At 6 a.m. on New Year’s day, I was face to face with the stale bagel in front of me at the airport. I could barely stomach the thought of eating it because of the nervous pit in my stomach. I (dramatically) ate it as I realized this could be the last time I had my favorite food for a while. 

I was on my way to Europe to study abroad. 

The worries I had ignored for months suddenly flooded in: “What if everyone already knows people? What if people are only going in friend groups? What if …”

Going abroad through Tulane is often accompanied by a few friends and familiar faces due to attending similar universities. I decided at the last minute to go abroad this spring; unfortunately, the opposite semester that my friends went. For weeks I went over in my head the possible disastrous or life-changing routes it could go. 

I have had basically the same friends since freshman year (most of whom I ironically made abroad as a spring scholar), so it had been a while since having to be solo. Even though I spend some days alone and value spending time alone, four months of this sounded overwhelming.

I had this preconceived notion that everyone would be in groups, not want to meet others, and overall have an easier time by going with friends. Luckily, I was completely wrong. Upon walking off the plane, everyone was exhausted, disgusting, and embarrassingly dragging their suitcases to orientation. Everyone had to deal with adjusting to a new place, experiencing the first week of classes, getting lost, and getting called out by locals for ordering wrong. Vulnerability is at an all-time high. Most importantly, though, everyone wanted to make friends, make plans, and make the most of their new home away from home.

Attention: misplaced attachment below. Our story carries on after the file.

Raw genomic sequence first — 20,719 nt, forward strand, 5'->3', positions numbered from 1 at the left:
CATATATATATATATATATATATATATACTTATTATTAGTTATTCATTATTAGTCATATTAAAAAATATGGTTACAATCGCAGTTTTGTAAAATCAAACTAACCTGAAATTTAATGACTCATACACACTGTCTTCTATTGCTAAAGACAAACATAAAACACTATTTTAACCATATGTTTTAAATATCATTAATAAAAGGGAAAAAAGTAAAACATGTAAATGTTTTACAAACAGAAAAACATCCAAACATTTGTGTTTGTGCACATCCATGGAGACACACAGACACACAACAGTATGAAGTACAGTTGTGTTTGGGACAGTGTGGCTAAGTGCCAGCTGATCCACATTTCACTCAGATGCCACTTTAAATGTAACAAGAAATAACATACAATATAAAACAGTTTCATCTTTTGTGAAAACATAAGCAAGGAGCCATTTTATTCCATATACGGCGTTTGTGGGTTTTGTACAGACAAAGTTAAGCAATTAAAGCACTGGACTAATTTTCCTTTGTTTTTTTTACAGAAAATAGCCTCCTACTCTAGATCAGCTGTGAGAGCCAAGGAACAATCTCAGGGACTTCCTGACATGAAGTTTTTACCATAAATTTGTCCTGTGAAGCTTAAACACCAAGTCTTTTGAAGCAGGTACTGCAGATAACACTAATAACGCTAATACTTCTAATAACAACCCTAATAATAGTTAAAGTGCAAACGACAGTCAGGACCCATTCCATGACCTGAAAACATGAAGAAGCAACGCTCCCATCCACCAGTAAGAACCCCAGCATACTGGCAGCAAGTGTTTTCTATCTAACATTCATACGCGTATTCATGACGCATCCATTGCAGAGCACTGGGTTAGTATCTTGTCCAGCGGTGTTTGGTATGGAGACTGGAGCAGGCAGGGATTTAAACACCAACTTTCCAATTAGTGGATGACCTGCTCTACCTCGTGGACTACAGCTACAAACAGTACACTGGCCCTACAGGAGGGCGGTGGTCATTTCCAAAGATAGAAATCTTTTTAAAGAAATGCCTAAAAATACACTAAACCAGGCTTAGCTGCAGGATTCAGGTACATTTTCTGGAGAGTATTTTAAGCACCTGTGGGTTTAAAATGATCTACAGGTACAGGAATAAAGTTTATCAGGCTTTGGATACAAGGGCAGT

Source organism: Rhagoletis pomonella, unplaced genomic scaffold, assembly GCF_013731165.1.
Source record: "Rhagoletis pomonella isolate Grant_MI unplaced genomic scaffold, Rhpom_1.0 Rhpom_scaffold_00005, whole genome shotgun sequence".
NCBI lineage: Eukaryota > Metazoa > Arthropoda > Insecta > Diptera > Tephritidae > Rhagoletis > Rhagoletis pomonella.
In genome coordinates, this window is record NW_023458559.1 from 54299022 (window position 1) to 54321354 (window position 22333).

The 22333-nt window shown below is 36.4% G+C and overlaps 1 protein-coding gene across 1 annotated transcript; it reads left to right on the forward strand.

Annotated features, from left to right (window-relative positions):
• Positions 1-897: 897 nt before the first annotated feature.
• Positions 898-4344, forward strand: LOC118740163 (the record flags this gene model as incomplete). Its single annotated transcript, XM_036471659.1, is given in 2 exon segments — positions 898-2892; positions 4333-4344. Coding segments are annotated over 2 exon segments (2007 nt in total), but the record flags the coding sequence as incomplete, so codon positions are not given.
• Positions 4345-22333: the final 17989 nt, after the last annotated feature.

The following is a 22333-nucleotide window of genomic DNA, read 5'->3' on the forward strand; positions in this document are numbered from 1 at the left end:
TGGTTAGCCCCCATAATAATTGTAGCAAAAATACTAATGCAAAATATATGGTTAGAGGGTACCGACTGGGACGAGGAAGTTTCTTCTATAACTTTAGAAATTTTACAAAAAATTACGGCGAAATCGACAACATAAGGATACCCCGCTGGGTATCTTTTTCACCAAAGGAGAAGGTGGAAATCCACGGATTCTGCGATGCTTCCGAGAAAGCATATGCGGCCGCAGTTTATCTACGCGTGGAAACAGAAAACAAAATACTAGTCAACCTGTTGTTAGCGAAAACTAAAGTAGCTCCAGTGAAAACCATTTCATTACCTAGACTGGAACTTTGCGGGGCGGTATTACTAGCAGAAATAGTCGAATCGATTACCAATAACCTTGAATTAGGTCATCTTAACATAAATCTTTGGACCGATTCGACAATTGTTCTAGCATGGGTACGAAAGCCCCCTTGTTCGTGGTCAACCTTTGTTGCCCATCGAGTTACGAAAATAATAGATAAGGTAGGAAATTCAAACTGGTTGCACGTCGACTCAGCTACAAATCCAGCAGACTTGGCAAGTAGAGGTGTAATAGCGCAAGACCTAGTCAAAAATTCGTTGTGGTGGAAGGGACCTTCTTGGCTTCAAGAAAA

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As much as I worried that I should have gone in the fall so I could go with Tulane friends, I have not once regretted going alone. Here is why:

1- You will surprise yourself

A tremendous amount of self-doubt accompanies the nerves of going alone. Whether it’s fearing being so far away from home, the language barrier, making friends, etc., you will adjust quicker than you think, and it’s a very gratifying feeling.

2- You become self-reliant

Being able to rely on yourself rather than others is one of the most important parts of growing in college, and going abroad alone certainly pushes you to do so. It is also extremely refreshing to plan your own trips and make every decision yourself rather than attend to other people’s agendas. When else do you get to do that?

3- You will meet so many more people

Going alone abroad is great because it opens doors you would never know were shut. For a classic example, if I had gone with a big group of friends, I wouldn’t have felt the need to branch out. Because I went alone to Italy, I was forced to leave my comfort zone and meet new people. That was the best part for me, as I made close friends from other schools, places, and backgrounds. It was fun and interesting to hear about their experiences. This also puts you in a position to spend time with people with the same interests as you (something that ended up being very important for me while abroad), which might not be the case with your best friends at Tulane. 

4- It’s good to test yourself

I’m a creature of habit, so I certainly can fall into a very comfortable routine when given the opportunity. I spend my days with similar people, activities, and even food, normally. This made going abroad alone very impactful because I was completely uprooted from my bubble. Switching up your routine is always a good thing every now and then– it keeps things interesting! 

For those conflicted about taking the leap of going alone, I recommend submitting your application before you can even change your mind! While the anticipation or doubts might be exhausting, the end results are 100% worth it… and you are sure to have a life-changing and unique experience different than anyone you know. 

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